By Alexa Kaczka
A new scheme is being rolled out in Canada in an attempt to encourage improved eye health among children of kindergarten age.
The Alberta Association of Optometrists has announced that it will be launching an Eye See Eye Learn programme that will aim to address the impact that poor eyesight can have on children's educational progress, CTV has reported.
It will be funded by Alberta Education and provide school children from participating schools a free pair of glasses.
Dr Diana Monea, an optometrist, told the news provider that it is crucial for parents to have their children's eyes tested at an early age.
She said: "Why wouldn't you, in terms of development of children, get your child's eyes examined because remember many careers are based on whether you can see or not."
While the state currently funds eye tests and exams, until now there has not been the funding available to cover the cost of buying the glasses themselves.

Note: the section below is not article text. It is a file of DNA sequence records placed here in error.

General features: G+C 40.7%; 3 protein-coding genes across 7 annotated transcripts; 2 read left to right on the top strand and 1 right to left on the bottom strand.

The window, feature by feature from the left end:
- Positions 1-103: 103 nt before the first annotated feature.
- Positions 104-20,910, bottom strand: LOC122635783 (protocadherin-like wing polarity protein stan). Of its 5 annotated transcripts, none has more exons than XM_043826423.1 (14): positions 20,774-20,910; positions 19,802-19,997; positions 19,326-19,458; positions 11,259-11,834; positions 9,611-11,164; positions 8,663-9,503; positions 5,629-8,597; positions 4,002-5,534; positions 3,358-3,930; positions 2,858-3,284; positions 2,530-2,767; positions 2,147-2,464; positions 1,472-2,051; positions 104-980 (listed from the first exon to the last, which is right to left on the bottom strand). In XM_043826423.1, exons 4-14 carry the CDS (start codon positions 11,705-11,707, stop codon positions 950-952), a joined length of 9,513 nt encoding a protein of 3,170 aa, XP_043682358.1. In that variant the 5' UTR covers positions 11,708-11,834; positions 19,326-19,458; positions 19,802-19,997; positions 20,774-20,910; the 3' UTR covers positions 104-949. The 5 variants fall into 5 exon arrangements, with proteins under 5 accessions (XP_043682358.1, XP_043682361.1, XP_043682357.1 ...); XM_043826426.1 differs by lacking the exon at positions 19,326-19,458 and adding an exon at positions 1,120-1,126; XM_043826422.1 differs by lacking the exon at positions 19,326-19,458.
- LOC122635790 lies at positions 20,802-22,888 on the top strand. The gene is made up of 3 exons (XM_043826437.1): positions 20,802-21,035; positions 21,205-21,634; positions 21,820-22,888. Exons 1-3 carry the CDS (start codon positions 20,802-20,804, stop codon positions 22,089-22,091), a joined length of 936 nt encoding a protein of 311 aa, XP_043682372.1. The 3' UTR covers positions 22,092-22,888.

CTV reported that many doctors have already shown that early interventions like this can be crucial in preventing learning difficulties.
It highlighted the case of Jasmine Walia, aged four and a half, who started to experience difficulties in school after her teacher moved her to the back of the class and she found she could not see the blackboard.
Her mother took part in the programme and she reported that her daughter has begun to show improvements in her academic performance already and has reported being very happy now that she has the glasses.
A total of one third of the 50,000 kindergarten students in the state took part in the scheme last year and approximately 1,600 received new glasses as a result of the initiative.
Eyesight problems among the elderly were recently highlighted in a Bausch + Lomb report that found that 61 per cent of Brits believe that vision issues will be the biggest problem they face as they grow older.
by Adrian Galbreth